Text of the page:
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Capitol Police To Expand To New States As Democrats Call For More Funding

New offices are slated to open in California and Florida

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As Democrats push to increase funding for the Capitol Police after the January 6th riots, the Capitol Police is planning to open new offices in California and Florida.

Acting Capitol Police Chief Yogananda Pittman announced on Tuesday that the Capitol Police would be opening field offices in San Francisco and Tampa, which will “investigate threats to members of Congress.”

However, the new offices are far outside the Capitol Police’s 2-square-mile jurisdiction in Washington and will be an expensive expansion for an already well-funded police department. USA TODAY reported, “The police department that guards members of Congress while they do their jobs at the U.S. Capitol is one of the best-funded in the country, and one of the most secretive.”

With a half-billion-dollar budget, the Capitol Police is one of the most expensive departments in the country. According to Daniel Schuman, policy director of the progressive advocacy group Demand Progress, “It’s the biggest police force you’ve never heard of.”

Republicans were quick to point out the hypocrisy as the same Democrats calling for increased funding to their security also supported the “Defund the Police” movement.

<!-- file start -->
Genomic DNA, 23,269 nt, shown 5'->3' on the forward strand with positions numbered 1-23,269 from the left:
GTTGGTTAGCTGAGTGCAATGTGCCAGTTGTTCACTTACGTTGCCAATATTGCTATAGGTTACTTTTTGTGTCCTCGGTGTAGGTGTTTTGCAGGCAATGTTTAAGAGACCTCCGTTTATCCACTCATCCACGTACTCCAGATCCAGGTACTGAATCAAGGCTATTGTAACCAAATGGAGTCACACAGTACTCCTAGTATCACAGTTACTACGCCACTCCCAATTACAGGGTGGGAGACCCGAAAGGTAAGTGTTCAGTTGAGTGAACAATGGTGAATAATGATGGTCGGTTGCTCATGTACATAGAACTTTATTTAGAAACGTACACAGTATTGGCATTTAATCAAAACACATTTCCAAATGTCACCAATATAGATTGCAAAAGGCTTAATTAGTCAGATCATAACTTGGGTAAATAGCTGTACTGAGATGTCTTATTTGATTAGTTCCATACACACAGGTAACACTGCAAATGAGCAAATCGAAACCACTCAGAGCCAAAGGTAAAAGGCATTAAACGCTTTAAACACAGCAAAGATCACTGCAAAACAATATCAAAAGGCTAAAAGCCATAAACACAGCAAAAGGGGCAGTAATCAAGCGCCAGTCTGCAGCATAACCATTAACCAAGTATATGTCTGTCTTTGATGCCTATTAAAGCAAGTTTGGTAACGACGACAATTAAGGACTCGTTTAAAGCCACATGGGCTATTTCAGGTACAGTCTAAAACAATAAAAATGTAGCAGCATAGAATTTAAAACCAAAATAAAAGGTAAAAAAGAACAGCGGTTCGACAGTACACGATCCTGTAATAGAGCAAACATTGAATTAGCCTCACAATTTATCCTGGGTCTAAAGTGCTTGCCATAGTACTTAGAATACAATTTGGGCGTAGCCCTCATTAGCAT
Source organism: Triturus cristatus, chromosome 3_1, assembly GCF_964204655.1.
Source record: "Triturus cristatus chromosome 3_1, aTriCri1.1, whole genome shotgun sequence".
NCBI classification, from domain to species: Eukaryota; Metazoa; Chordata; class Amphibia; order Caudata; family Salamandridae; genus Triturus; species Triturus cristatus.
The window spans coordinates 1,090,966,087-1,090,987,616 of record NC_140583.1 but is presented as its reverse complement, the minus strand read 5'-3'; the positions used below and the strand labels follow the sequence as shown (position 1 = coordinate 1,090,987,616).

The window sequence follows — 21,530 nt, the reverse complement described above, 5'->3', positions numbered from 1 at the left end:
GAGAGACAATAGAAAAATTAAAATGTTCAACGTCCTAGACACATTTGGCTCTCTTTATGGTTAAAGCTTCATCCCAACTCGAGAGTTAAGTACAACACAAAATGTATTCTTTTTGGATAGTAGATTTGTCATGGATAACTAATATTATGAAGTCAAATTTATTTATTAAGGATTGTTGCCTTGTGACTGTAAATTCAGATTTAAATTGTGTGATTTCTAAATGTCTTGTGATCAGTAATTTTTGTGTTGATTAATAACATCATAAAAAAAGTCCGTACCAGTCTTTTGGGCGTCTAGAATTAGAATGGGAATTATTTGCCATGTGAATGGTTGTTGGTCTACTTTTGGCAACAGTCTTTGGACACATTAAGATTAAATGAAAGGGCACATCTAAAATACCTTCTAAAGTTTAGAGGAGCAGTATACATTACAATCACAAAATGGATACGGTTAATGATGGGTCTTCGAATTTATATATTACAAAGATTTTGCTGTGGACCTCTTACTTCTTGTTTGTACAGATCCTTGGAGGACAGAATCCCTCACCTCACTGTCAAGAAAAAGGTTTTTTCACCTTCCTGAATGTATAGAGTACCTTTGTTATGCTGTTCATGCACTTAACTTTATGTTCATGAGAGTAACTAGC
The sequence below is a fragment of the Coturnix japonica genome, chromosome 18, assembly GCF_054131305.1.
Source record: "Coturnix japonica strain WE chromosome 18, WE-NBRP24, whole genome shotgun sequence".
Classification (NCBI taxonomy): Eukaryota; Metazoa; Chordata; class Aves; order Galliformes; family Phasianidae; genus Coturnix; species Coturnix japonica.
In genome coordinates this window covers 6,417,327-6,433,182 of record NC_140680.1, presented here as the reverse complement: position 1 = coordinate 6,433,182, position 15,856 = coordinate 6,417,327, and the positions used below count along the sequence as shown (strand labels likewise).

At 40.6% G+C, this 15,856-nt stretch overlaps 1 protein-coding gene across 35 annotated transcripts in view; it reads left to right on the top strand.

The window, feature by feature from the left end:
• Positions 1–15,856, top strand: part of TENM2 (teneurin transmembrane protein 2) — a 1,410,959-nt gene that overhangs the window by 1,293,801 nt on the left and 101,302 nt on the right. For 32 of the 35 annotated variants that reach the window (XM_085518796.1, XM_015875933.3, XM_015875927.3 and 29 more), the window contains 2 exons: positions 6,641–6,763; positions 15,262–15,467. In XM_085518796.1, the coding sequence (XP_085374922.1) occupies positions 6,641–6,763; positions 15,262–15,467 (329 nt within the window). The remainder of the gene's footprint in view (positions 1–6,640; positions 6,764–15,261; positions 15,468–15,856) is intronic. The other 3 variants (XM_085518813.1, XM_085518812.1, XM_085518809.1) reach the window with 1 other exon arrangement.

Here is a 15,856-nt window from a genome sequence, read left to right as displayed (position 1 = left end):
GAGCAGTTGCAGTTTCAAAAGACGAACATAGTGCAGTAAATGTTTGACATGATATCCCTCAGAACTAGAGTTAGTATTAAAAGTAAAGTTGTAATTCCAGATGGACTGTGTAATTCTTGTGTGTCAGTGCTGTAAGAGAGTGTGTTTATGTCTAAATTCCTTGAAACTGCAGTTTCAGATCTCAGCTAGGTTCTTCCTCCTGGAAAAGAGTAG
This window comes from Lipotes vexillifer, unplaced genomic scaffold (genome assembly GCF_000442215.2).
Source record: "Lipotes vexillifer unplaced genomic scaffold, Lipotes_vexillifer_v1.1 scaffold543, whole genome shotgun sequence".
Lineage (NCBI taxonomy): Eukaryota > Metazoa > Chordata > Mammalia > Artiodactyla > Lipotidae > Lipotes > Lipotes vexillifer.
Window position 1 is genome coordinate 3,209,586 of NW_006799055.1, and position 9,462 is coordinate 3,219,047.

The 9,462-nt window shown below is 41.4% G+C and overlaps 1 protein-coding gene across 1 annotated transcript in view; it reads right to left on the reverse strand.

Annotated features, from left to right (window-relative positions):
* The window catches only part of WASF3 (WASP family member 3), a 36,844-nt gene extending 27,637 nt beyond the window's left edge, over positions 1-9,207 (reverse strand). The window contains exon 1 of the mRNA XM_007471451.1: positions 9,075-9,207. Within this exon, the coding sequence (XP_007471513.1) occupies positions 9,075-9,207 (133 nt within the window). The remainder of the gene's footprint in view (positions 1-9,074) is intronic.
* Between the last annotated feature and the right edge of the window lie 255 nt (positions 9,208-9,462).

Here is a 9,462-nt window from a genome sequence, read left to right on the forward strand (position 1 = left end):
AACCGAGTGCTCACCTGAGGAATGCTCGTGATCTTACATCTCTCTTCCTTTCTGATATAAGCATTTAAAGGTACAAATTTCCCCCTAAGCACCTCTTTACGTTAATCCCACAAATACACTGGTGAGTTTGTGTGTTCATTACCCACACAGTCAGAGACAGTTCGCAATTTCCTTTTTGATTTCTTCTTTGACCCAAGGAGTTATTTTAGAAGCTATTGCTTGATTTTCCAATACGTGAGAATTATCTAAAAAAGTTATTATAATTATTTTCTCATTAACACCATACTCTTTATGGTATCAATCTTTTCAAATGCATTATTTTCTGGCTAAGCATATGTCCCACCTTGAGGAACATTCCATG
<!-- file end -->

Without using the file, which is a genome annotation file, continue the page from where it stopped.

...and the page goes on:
“House Democrats passed a bill on partisan lines that spends $3.5 million on capitol security per member of Congress,” Republican Rep. Indiana Jim Banks said in a statement to the Washington Examiner. “When it comes to their own safety, House Democrats know that more police funding works. I wish Democrats started acting like regular Americans’ lives matter as much as Members of Congress. For now, it’s ‘Defund the Police for thee but not for me.’“

The Capitol Police currently have almost equivalent funding to the Metropolitan Police Department, which has jurisdiction over an area 34 times that of the Capitol Police and has nearly double the staff.

“It doesn’t seem to be a lack of money that was the problem here,” said Chris Edwards, the director of tax policy studies at the Cato Institute. “It seems to me it was probably a management and training failure.”